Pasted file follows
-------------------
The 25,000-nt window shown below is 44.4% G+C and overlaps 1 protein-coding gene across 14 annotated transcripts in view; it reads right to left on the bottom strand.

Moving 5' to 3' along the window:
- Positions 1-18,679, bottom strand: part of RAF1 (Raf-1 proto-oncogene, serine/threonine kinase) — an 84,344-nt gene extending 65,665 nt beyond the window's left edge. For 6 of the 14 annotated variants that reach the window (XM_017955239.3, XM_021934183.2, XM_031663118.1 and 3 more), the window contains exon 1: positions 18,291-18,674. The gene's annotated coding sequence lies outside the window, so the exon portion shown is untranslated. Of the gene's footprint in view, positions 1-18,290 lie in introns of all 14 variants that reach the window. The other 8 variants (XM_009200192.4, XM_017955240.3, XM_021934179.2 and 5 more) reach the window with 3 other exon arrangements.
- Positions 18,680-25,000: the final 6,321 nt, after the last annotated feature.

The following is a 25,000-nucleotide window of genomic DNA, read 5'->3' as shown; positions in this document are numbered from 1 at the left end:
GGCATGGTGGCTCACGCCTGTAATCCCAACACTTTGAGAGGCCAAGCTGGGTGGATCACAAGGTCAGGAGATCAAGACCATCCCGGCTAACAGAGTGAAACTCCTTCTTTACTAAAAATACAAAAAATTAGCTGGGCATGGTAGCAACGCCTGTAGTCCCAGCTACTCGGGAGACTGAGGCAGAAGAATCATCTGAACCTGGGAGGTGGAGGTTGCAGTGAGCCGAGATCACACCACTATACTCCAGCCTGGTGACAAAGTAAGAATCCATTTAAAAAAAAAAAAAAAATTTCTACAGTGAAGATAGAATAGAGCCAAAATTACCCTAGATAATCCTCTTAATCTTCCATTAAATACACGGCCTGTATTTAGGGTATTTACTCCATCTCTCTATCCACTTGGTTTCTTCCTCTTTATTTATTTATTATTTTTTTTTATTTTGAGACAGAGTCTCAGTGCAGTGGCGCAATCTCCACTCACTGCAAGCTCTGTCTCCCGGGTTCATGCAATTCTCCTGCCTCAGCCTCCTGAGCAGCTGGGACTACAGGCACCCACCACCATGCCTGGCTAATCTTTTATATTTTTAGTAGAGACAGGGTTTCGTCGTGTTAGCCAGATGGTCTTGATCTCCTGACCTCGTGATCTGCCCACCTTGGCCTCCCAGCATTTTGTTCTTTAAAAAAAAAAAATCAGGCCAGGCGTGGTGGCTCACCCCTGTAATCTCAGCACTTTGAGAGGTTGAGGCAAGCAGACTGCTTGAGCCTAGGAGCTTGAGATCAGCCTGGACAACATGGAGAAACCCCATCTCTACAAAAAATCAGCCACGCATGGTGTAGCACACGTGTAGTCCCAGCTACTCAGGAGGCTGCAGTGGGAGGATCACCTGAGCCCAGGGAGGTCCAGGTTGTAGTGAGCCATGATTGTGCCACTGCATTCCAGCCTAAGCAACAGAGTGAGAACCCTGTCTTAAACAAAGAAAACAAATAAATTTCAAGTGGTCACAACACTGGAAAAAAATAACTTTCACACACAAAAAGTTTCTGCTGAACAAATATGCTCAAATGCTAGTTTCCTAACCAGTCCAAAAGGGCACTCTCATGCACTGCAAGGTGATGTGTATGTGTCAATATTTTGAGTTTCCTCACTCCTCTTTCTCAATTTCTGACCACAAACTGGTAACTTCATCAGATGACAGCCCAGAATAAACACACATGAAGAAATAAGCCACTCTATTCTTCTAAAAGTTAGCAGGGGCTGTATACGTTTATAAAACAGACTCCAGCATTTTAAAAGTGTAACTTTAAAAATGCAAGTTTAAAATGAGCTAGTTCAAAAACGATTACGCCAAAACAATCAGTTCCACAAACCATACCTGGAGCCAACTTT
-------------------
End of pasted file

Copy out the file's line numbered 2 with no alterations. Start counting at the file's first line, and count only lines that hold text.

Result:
Moving 5' to 3' along the window: